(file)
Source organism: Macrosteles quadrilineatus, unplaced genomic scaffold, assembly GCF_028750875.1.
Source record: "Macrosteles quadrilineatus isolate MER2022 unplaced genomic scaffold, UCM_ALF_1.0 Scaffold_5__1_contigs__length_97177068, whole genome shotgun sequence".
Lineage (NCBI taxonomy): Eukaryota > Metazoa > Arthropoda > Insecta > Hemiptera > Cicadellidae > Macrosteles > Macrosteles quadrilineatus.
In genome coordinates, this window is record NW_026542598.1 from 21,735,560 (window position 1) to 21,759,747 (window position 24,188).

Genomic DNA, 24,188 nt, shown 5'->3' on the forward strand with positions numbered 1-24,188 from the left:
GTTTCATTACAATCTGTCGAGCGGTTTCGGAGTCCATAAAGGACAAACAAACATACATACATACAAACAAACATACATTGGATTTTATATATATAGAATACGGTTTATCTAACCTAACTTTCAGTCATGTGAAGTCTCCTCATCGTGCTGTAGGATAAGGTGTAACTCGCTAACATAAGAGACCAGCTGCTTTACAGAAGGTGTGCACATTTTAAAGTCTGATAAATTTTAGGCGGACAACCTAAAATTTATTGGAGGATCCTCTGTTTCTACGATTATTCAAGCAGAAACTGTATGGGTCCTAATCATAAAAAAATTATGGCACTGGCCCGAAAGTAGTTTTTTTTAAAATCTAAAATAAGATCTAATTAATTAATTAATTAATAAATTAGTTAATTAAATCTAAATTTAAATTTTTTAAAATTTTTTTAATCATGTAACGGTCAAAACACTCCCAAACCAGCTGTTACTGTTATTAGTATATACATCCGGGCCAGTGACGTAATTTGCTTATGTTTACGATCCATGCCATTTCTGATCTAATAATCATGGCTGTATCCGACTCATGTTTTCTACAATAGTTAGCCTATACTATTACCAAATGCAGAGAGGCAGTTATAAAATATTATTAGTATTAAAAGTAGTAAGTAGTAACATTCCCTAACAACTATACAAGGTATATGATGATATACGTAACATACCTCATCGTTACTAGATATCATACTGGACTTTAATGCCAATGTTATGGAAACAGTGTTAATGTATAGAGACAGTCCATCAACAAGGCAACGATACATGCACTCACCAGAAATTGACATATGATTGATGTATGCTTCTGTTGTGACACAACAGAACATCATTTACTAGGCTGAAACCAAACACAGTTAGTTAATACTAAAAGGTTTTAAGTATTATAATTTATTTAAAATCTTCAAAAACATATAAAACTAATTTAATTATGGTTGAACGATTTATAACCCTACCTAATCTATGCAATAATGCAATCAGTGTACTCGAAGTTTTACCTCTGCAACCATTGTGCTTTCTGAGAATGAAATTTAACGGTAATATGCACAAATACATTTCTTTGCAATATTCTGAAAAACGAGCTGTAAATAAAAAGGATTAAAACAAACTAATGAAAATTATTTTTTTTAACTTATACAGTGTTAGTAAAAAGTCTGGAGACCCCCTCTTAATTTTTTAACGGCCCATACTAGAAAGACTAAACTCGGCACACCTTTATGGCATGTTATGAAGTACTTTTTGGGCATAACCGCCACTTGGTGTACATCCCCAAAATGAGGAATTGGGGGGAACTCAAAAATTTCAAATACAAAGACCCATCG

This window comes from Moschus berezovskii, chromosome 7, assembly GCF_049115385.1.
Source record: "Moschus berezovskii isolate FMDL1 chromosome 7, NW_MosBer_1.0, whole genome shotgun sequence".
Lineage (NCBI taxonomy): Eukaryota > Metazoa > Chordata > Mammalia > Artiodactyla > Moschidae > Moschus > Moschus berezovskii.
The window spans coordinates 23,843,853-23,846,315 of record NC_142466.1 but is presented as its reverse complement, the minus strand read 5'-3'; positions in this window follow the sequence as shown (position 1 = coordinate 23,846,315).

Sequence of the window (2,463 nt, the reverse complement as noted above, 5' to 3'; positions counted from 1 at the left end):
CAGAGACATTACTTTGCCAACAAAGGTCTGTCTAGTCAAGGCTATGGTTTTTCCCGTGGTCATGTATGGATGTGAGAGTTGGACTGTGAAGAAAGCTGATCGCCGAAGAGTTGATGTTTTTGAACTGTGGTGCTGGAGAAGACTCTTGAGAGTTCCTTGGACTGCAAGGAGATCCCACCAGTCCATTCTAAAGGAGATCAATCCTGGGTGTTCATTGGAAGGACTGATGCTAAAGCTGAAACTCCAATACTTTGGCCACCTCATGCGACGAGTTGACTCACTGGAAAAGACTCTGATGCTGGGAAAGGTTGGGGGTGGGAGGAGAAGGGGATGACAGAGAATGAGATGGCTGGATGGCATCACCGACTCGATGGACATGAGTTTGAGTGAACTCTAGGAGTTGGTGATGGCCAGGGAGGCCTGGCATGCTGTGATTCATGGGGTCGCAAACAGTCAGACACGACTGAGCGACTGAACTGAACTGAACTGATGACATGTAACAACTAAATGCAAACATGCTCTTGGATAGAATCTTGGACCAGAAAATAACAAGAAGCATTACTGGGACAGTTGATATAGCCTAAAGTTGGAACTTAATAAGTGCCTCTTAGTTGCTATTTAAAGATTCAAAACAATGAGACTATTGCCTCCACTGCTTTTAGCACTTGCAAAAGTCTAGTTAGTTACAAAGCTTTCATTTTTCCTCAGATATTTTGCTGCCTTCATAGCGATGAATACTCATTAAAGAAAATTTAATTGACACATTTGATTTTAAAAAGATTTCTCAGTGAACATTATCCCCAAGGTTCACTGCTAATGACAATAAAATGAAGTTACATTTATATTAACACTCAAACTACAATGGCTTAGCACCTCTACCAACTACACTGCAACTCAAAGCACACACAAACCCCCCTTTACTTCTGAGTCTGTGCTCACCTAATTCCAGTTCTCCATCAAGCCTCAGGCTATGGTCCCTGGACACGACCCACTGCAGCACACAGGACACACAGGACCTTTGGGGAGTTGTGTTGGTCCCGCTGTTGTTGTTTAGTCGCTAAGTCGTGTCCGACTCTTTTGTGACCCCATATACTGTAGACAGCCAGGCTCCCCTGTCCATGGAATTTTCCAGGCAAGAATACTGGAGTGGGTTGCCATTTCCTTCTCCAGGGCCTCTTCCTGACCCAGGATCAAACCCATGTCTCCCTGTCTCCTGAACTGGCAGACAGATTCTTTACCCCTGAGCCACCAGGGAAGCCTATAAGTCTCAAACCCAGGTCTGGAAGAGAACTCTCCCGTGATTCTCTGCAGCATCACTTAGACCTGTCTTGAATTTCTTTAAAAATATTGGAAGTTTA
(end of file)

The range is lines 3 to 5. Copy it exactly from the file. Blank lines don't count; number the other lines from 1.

Lineage (NCBI taxonomy): Eukaryota > Metazoa > Arthropoda > Insecta > Hemiptera > Cicadellidae > Macrosteles > Macrosteles quadrilineatus.
In genome coordinates, this window is record NW_026542598.1 from 21,735,560 (window position 1) to 21,759,747 (window position 24,188).

Genomic DNA, 24,188 nt, shown 5'->3' on the forward strand with positions numbered 1-24,188 from the left: